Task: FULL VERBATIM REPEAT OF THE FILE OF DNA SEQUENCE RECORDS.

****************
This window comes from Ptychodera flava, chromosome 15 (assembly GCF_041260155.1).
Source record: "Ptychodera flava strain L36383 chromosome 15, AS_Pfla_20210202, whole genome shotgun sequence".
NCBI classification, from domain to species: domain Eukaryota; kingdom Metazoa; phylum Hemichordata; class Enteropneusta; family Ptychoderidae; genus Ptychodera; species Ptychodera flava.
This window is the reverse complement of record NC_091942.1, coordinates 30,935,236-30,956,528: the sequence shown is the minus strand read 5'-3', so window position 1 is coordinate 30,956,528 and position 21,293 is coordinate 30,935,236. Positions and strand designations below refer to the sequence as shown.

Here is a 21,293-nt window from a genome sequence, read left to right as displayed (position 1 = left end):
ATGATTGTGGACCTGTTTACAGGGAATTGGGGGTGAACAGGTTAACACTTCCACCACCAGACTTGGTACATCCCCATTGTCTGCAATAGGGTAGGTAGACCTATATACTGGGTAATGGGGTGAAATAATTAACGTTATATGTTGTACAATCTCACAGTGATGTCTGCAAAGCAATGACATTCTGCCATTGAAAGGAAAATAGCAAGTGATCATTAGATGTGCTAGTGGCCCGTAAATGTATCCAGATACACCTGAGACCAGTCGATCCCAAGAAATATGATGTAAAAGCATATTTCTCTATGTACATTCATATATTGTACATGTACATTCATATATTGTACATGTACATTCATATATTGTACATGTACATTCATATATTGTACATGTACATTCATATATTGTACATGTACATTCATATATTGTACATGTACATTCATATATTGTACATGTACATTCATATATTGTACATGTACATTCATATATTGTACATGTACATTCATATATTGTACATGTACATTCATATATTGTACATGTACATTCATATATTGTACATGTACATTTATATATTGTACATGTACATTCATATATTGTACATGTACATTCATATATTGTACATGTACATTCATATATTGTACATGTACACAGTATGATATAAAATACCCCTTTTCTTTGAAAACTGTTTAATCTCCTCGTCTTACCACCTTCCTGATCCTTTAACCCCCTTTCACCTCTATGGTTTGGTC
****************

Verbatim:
This window comes from Ptychodera flava, chromosome 15 (assembly GCF_041260155.1).
Source record: "Ptychodera flava strain L36383 chromosome 15, AS_Pfla_20210202, whole genome shotgun sequence".
NCBI classification, from domain to species: domain Eukaryota; kingdom Metazoa; phylum Hemichordata; class Enteropneusta; family Ptychoderidae; genus Ptychodera; species Ptychodera flava.
This window is the reverse complement of record NC_091942.1, coordinates 30,935,236-30,956,528: the sequence shown is the minus strand read 5'-3', so window position 1 is coordinate 30,956,528 and position 21,293 is coordinate 30,935,236. Positions and strand designations below refer to the sequence as shown.

Here is a 21,293-nt window from a genome sequence, read left to right as displayed (position 1 = left end):
ATGATTGTGGACCTGTTTACAGGGAATTGGGGGTGAACAGGTTAACACTTCCACCACCAGACTTGGTACATCCCCATTGTCTGCAATAGGGTAGGTAGACCTATATACTGGGTAATGGGGTGAAATAATTAACGTTATATGTTGTACAATCTCACAGTGATGTCTGCAAAGCAATGACATTCTGCCATTGAAAGGAAAATAGCAAGTGATCATTAGATGTGCTAGTGGCCCGTAAATGTATCCAGATACACCTGAGACCAGTCGATCCCAAGAAATATGATGTAAAAGCATATTTCTCTATGTACATTCATATATTGTACATGTACATTCATATATTGTACATGTACATTCATATATTGTACATGTACATTCATATATTGTACATGTACATTCATATATTGTACATGTACATTCATATATTGTACATGTACATTCATATATTGTACATGTACATTCATATATTGTACATGTACATTCATATATTGTACATGTACATTCATATATTGTACATGTACATTCATATATTGTACATGTACATTCATATATTGTACATGTACATTTATATATTGTACATGTACATTCATATATTGTACATGTACATTCATATATTGTACATGTACATTCATATATTGTACATGTACACAGTATGATATAAAATACCCCTTTTCTTTGAAAACTGTTTAATCTCCTCGTCTTACCACCTTCCTGATCCTTTAACCCCCTTTCACCTCTATGGTTTGGTC